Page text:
Everything you need to know about the new Mental Health Fatigue course. Diversity expert Gamiel Yafai explains.
25th February 2021
As specialists in Diversity, Inclusion, and Unconscious Bias, Marshall E-learning is delighted to work with Gamiel Yafai, an expert in Diversity and Inclusion. We talk to him to find out more about an exciting new Mental Health Fatigue e-learning programme he designed which takes the learner on a whole new journey.
Tell us about yourself Gamiel
I am a diversity and inclusion strategist and I have been for the last 20 years. Prior to that, I worked in publishing. I focused on recruitment advertising, which is how I got into Diversity and Inclusion. After a number of years heading Diversity Practices for the likes of Havas and Penna, I set up Diversity Marketplace in 2005 and have continued to work in an area that gives me purpose. I have not looked back!
As a diversity specialist, why the interest in mental health?
Mental Health is all around us; it can be both visible and invisible, it comes and goes and can impact on anyone, even the happiest member of your family or friends. It has a huge impact on the individual, their families and their workplace. We can help others, but we are not always able to identify mental health issues. There is also a stigma that stops people from talking about it too. I want to help make it ‘ok not to be ok’ and to make mental health as physical health. I also work with some incredible mental health specialist who helped bring the programme to life
Why did you choose to collaborate with Marshall E-Learning?
Marshall E-learning has a great reputation for building programmes. I have known and collaborated with David (David Marshall CEO and founder of Marshall E–Learning) before. I wanted to work with an organisation that could help me instil more empathy into e-learning.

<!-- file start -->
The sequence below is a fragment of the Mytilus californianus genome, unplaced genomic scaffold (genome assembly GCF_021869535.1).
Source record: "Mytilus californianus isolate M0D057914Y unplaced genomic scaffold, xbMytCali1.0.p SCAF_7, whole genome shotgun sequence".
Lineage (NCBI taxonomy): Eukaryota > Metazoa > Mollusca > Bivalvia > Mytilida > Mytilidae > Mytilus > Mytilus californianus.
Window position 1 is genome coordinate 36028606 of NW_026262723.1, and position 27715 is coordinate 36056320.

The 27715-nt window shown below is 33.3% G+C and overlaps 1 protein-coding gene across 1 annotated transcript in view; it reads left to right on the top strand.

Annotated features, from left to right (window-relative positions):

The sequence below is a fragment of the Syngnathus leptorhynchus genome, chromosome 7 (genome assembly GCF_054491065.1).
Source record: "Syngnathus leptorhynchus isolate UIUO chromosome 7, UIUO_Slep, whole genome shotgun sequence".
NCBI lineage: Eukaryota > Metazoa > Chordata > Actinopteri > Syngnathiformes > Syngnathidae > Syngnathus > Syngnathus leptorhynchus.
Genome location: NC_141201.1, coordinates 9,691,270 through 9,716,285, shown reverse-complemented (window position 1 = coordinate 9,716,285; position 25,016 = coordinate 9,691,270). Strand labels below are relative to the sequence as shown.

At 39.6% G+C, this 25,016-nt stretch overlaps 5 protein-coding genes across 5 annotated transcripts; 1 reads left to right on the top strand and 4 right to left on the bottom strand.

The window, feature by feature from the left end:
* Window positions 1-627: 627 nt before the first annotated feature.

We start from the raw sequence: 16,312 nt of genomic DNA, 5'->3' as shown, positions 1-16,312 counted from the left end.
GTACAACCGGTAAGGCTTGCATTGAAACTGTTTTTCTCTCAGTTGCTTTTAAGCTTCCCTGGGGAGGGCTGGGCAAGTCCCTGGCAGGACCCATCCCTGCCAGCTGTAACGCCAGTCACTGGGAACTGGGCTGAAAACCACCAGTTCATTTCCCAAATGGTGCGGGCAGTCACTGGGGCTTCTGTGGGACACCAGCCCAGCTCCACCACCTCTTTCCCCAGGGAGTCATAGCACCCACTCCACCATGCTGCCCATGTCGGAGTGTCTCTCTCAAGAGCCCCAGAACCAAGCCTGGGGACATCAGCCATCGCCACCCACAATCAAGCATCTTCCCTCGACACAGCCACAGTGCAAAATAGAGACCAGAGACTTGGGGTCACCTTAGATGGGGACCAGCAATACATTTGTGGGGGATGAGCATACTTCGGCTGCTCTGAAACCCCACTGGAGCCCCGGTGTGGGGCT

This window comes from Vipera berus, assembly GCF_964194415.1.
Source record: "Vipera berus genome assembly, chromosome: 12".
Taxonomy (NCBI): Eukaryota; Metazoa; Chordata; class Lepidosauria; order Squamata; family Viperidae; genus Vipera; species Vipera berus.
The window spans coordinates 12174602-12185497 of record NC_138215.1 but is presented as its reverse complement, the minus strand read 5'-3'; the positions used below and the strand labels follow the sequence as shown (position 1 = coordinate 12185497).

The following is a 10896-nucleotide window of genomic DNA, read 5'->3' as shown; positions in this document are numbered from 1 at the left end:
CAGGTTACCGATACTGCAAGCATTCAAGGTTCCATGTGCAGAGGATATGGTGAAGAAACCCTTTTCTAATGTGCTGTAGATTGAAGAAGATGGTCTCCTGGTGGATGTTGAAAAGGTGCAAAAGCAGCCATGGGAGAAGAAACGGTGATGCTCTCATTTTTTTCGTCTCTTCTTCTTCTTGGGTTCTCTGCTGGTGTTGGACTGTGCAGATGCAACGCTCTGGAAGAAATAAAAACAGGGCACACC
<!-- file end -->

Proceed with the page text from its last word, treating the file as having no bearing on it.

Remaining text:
What product have you developed with Marshall E-Learning?
I approached David last year to demo a virtual reality/augmented reality mental health training programme which put the user in the shoes of someone who was suffering from mental health fatigue. By experiencing what someone else is experiencing, a user will have more empathy for the topic, and the learning is likely to have more of an impact.
Sounds fantastic and really unique – where did you get the idea from?
The thoughts behind the course go back a few years. I had conversations with people around different aspects of diversity training and why content didn’t lead to transformational change.
For something to ‘land’ there needs to be empathy, a connection with the individual that enables you (the learner) to step into the shoes of somebody else (with mental health or other issues).
The original content of the Mental Health Fatigue course comes from a virtual reality (VR) game that I created with an organisation in Australia, so I have a whole programme that allows me to step into the body of someone different.
With this course, created in a Covid-19 world, it allows someone to experience mental health fatigue. This unique mix of VR and classroom training makes for a new e-learning experience. We tested it with people who have experienced mental health fatigue and they reported how, when they put the headset on, it replicated how they felt. More on this to follow…
I also had conversations with my work colleague David Beeney, who inadvertently me to the world of diversity and inclusion about two decades ago. He’s a close friend and I didn’t have a clue about his mental health when I was working with him. A few years back he started talking about his challenges and created his own company Breaking The Silence. Throughout this course David provides insights into Ramesh’s situation, and discusses his own personal mental health journey, which makes the messaging even more powerful.
How does it work?
Due to the pandemic last year it would have been difficult to promote a VR course. However, I met with David prior to the pandemic and demoed the VR and he loved it. He asked if I had thought about using it as e-learning course.
I thought about how it could create a similar experience to using a VR headset. We created Ramesh (the main character in the course). It is his inner voice that creates the empathy with Ramesh and how he’s feeling. It is powerful as it is based around thought processes, as opposed to conversations, which creates empathy for the learner.
What are the next steps?
We will start to promote the course as widely as possible to increase awareness and provide support where necessary. The course is a springboard to start the conversation about mental health fatigue. The course can be customised with bespoke scenarios and organisations have the option to add their own photography and policies to the course.